Premium quality recycled polyester chip supply is currently very limited. Existing recycling technology means that the only source of material we can use comes from recycled PET bottles that have been processed through rigorously controlled sorting processes. Even if the collection rate increases and the bottle sorting and recycling systems improve there will never be an adequate supply from this source on its own.

Chemical recycling of textile materials to produce new high quality textiles is the likely solution, but the technology for this is still at a pilot plant stage of development. Our objective is to strengthen our links directly to the chip producers so that we can work closely with them on increasing the supply while also ensuring that we get access to material while there are shortages.

In 2020 13% of our premium polyester threads were made from recycled material, compared to 1.5% in 2019.

Using only what is needed

During 2020 we used 115 thousand tonnes of direct raw materials in our products. The bulk of this material is the fibres we use to make our threads. 95% of our products are made from plastics, principally polyester, and 5% is from cotton. All of our plastic products are oil-based and currently most of them are from virgin sources, but as noted earlier we are rapidly moving to recycled materials. While we are aware of the progress made in developing bioplastics, we are concerned about the environmental and social impact of allocating more land to textile fibre production and believe that the future opportunity lies in textile to textile recycling, as described below.

We are very conscious of the social and environmental risks involved with the small proportion of cotton fibre we use and are supportive of the global collaborations that are focused on managing these risks, including the Better Cotton Initiative. We have long had a ban on sourcing cotton grown in high risk areas.

We have a very small amount of animal-based products in our range. This is limited to wool based products that make up less than 0.01% of our sales, and we take care to ensure that this material is sourced responsibly. We have a specific Animal Welfare Policy to cover this.

Our product specifications across all of our ranges are established to ensure that the products are fit for purpose and not overengineered for the end use. This means that we do not produce or sell more material than that which is required by our customers. We also focus on ensuring that indirect material usage is minimised. This is especially important in the area of packaging as both the materials we buy and the products we sell require packaging to protect them during transport and storage. We address this upstream with our material suppliers and downstream with our customers to work collaboratively to find ways to minimise packaging and, where it is still necessary, ensure that it can be reused or recycled. For example, recently we completed a project with a fibre supplier in the US which replaced virgin Styrofoam packaging, which cannot easily be recycled, with cardboard which is already recycled and can easily be recycled again. We initiated in 2019 a project in Sri Lanka to explore removing plastic bags on our cones. Cone bags are necessary because in many customer locations dust contamination is a problem. Working closely with customers we found that a lot of dark shades can be sent without bags as the risk of dust soiling the thread is minimal. Our next step is to see if we can replace all the remaining bags that continue to be necessary with a compostable bag. We had planned to trial this early in 2020, but because of the disruption caused by the pandemic the project had to be delayed and is now underway again. Another area of focus is the plastic cones that the thread is wound on. We have two approaches here depending on the logistics challenges faced. Where return of empty cones is possible then our approach is to use cones that are robust and can be used repeatedly or recycled if they are damaged. Where recovering cones after use is not possible then we engineer the cones to use as little material as possible.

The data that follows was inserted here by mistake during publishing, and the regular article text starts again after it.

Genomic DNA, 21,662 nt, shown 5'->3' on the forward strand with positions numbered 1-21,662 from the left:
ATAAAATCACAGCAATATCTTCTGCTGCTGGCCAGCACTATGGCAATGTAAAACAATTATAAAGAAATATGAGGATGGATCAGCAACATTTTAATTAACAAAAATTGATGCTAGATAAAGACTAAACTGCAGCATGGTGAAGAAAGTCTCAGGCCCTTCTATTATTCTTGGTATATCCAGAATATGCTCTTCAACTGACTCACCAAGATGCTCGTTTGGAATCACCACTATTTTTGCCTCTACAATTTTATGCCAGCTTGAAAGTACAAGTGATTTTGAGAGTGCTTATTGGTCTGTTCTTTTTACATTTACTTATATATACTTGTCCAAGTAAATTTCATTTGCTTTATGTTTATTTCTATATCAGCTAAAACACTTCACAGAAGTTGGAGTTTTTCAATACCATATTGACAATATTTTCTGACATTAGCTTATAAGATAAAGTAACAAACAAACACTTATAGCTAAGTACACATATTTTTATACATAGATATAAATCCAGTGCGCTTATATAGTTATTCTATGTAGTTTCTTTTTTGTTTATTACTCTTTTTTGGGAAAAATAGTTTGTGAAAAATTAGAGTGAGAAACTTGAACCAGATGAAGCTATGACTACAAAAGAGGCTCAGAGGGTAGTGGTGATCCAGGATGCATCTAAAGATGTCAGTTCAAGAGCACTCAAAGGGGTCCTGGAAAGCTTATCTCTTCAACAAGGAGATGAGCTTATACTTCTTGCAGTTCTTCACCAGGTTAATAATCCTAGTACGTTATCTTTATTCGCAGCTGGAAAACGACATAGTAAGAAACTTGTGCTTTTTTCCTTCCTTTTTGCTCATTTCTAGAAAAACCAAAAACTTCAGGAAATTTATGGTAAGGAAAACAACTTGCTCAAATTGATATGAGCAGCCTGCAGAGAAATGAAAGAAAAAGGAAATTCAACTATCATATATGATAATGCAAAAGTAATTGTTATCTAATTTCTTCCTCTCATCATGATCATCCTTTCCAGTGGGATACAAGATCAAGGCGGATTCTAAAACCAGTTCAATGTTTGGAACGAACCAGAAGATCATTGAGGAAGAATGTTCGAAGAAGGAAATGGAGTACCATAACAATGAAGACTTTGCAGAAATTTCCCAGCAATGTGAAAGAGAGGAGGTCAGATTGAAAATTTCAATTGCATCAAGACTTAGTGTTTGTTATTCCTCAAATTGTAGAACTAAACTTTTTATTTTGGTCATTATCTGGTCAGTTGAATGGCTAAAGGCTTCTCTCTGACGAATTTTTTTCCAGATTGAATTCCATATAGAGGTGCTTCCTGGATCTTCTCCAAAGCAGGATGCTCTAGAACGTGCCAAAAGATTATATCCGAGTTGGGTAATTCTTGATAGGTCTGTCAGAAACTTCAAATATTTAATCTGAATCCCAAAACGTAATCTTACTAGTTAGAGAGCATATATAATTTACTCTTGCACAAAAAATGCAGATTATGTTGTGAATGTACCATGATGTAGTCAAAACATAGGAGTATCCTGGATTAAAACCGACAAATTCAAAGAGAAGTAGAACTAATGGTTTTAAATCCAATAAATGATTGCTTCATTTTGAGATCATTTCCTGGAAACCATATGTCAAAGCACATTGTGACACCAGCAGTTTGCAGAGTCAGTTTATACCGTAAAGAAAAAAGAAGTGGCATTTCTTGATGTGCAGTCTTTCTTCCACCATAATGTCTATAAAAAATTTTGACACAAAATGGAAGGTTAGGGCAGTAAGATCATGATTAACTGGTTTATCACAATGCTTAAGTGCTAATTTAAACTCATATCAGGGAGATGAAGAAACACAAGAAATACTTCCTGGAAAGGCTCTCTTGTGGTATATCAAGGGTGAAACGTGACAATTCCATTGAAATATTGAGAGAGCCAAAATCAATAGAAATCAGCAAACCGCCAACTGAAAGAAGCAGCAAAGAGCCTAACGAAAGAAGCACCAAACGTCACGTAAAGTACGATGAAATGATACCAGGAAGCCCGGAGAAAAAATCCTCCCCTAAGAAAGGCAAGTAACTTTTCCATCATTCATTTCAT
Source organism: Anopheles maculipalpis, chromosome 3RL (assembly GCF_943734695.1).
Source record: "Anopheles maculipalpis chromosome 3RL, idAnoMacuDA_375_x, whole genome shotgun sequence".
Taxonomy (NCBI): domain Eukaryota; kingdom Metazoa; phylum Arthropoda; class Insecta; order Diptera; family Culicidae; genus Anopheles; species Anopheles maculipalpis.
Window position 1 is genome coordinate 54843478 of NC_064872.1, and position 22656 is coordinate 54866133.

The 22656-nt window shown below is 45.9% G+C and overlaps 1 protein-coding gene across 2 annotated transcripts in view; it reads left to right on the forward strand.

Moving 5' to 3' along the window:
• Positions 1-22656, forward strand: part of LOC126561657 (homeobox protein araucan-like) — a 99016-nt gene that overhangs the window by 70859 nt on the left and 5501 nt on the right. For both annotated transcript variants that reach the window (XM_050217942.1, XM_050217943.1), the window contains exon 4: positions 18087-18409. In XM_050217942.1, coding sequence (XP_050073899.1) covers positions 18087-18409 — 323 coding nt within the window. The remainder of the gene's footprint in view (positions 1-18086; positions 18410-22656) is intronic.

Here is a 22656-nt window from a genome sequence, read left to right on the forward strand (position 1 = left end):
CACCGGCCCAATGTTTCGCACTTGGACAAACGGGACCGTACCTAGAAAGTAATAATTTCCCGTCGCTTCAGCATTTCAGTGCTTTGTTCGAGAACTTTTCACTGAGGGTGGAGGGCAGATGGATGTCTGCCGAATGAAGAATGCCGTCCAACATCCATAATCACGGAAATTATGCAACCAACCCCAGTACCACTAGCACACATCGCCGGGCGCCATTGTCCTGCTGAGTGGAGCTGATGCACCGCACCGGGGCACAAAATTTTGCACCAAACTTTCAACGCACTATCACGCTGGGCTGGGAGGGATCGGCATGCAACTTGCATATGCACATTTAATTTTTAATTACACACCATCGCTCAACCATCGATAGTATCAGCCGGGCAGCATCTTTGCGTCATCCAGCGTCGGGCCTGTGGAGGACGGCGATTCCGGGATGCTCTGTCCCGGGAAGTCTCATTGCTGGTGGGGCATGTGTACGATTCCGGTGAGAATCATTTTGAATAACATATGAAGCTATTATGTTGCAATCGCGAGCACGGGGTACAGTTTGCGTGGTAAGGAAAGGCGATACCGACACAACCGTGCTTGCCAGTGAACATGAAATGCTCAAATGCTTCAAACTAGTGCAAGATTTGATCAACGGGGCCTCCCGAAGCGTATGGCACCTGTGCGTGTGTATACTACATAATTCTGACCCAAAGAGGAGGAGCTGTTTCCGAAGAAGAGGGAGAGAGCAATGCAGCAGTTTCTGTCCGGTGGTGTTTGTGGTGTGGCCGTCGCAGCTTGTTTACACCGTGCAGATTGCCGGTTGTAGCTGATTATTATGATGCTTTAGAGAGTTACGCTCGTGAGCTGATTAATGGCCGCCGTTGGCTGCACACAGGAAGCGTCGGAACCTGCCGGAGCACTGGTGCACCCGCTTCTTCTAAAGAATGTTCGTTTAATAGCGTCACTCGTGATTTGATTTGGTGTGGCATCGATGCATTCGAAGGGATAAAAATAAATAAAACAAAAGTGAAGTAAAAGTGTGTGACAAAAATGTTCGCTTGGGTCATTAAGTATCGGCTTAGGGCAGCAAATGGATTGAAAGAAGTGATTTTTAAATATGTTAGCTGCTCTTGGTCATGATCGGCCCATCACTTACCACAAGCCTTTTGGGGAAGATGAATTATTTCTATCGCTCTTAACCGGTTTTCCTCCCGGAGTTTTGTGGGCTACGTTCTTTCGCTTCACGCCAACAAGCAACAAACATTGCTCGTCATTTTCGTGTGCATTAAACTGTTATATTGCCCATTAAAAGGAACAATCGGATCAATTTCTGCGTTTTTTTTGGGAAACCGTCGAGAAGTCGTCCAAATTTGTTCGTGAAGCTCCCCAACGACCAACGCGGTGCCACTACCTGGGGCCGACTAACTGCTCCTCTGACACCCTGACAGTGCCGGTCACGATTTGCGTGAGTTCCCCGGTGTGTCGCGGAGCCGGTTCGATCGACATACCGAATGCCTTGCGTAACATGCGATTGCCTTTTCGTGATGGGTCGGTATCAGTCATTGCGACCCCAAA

Towards circularity

The majority of our products are made from synthetic oil-based polymers. We recognise that these resources are finite. Clearly, it is vital that we use these materials in the most efficient way possible, looking at both reducing and reusing our waste, as well as continuously assessing alternative raw materials that might be more sustainable solutions.